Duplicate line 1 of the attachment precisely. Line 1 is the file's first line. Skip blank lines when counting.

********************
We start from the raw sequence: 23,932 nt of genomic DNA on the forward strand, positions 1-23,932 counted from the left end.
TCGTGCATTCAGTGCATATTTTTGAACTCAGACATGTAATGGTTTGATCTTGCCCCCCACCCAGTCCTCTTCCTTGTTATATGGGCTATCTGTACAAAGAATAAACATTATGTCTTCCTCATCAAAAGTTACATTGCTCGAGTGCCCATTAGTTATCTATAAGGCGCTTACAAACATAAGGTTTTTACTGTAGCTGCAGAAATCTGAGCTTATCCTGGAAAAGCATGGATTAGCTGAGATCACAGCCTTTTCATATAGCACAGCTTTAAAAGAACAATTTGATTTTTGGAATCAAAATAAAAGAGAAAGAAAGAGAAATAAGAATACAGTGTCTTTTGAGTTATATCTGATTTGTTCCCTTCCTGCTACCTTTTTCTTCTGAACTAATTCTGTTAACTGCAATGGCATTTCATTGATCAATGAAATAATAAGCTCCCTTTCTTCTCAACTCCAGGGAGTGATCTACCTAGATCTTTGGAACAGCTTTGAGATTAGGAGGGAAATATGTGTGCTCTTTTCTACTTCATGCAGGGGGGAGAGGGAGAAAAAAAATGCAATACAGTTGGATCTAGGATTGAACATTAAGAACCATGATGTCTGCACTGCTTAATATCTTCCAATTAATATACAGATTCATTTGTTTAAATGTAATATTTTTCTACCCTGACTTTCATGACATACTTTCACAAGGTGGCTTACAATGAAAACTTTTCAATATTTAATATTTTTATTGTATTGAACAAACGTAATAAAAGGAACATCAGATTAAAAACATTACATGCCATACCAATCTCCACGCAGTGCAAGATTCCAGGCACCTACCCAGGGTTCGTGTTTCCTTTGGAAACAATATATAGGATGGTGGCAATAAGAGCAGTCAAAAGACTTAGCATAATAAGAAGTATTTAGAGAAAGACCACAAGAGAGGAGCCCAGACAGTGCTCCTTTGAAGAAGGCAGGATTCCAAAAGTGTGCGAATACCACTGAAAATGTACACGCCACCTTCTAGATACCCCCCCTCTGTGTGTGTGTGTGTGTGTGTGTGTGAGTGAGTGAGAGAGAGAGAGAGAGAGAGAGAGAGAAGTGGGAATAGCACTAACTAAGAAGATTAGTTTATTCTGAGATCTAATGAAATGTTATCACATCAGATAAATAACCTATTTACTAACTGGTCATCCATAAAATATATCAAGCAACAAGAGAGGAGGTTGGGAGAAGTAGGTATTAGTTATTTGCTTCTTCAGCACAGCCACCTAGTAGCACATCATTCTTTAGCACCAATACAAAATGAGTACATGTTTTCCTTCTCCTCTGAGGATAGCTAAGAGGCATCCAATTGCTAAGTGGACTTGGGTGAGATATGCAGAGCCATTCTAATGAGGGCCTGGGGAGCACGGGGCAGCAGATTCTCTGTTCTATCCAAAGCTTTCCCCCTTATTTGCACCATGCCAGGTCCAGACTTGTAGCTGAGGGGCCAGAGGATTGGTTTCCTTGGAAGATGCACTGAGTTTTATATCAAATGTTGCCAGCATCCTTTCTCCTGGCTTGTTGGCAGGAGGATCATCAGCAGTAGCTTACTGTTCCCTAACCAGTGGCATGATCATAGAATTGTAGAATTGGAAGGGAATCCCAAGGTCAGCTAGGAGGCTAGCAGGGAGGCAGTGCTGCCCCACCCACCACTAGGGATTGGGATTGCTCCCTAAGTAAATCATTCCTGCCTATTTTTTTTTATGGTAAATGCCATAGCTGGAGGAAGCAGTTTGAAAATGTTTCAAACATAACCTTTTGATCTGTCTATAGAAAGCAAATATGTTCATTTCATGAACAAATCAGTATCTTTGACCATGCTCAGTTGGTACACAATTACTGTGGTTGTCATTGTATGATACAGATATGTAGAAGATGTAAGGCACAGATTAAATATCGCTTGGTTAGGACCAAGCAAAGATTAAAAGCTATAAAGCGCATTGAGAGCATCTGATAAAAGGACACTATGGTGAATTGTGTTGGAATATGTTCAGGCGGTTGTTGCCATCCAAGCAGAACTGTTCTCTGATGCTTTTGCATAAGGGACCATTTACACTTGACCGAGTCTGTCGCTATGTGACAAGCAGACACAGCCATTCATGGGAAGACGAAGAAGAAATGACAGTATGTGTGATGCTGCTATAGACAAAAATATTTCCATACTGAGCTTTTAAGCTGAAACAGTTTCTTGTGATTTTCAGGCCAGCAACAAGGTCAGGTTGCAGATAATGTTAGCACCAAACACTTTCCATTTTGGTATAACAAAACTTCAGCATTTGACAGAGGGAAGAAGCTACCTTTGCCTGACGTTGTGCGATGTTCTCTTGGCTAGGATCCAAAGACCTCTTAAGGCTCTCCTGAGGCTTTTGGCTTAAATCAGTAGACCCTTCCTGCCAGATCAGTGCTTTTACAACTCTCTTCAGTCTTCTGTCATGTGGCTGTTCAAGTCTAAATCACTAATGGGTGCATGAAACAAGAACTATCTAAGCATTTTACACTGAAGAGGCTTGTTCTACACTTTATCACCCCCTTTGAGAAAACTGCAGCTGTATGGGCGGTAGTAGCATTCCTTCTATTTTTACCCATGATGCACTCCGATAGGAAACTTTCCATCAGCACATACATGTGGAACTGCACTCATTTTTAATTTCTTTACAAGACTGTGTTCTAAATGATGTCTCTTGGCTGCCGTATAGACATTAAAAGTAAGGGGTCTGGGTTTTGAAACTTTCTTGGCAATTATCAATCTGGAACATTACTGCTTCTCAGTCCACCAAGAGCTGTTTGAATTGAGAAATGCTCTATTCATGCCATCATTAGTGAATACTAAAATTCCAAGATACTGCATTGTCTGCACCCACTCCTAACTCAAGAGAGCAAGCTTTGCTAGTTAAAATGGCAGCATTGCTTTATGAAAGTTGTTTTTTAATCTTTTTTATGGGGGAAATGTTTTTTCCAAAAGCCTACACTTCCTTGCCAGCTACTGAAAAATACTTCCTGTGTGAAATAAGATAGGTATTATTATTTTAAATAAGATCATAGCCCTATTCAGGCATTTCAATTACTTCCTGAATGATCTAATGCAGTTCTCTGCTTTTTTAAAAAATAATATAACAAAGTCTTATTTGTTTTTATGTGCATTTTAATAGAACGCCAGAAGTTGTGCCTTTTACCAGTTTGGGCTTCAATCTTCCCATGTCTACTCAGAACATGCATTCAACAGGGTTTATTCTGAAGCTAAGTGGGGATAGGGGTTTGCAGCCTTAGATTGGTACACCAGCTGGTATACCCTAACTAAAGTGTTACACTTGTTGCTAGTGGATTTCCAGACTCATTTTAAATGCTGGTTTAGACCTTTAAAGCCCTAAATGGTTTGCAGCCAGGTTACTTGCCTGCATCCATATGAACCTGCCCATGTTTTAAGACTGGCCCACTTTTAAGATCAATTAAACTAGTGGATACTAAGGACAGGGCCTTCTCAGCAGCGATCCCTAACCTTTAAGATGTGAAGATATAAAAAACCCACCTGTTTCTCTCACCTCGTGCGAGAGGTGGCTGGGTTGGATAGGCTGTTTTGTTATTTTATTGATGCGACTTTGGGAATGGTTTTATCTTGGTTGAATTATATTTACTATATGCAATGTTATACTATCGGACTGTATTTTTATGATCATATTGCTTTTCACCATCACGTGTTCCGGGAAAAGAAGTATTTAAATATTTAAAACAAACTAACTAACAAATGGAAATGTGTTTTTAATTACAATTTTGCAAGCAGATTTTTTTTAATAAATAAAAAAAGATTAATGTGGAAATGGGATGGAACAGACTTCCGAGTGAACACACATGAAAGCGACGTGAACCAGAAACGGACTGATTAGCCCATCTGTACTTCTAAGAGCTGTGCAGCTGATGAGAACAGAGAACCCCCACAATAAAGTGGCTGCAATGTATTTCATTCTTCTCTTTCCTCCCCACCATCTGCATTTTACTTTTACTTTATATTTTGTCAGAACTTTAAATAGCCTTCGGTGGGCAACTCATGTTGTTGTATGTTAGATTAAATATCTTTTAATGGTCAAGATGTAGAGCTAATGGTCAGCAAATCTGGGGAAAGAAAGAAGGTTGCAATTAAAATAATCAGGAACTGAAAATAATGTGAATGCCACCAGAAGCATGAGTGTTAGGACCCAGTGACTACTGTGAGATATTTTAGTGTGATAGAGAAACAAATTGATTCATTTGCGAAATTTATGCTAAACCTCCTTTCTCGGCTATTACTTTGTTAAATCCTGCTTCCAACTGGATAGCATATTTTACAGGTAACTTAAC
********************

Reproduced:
We start from the raw sequence: 23,932 nt of genomic DNA on the forward strand, positions 1-23,932 counted from the left end.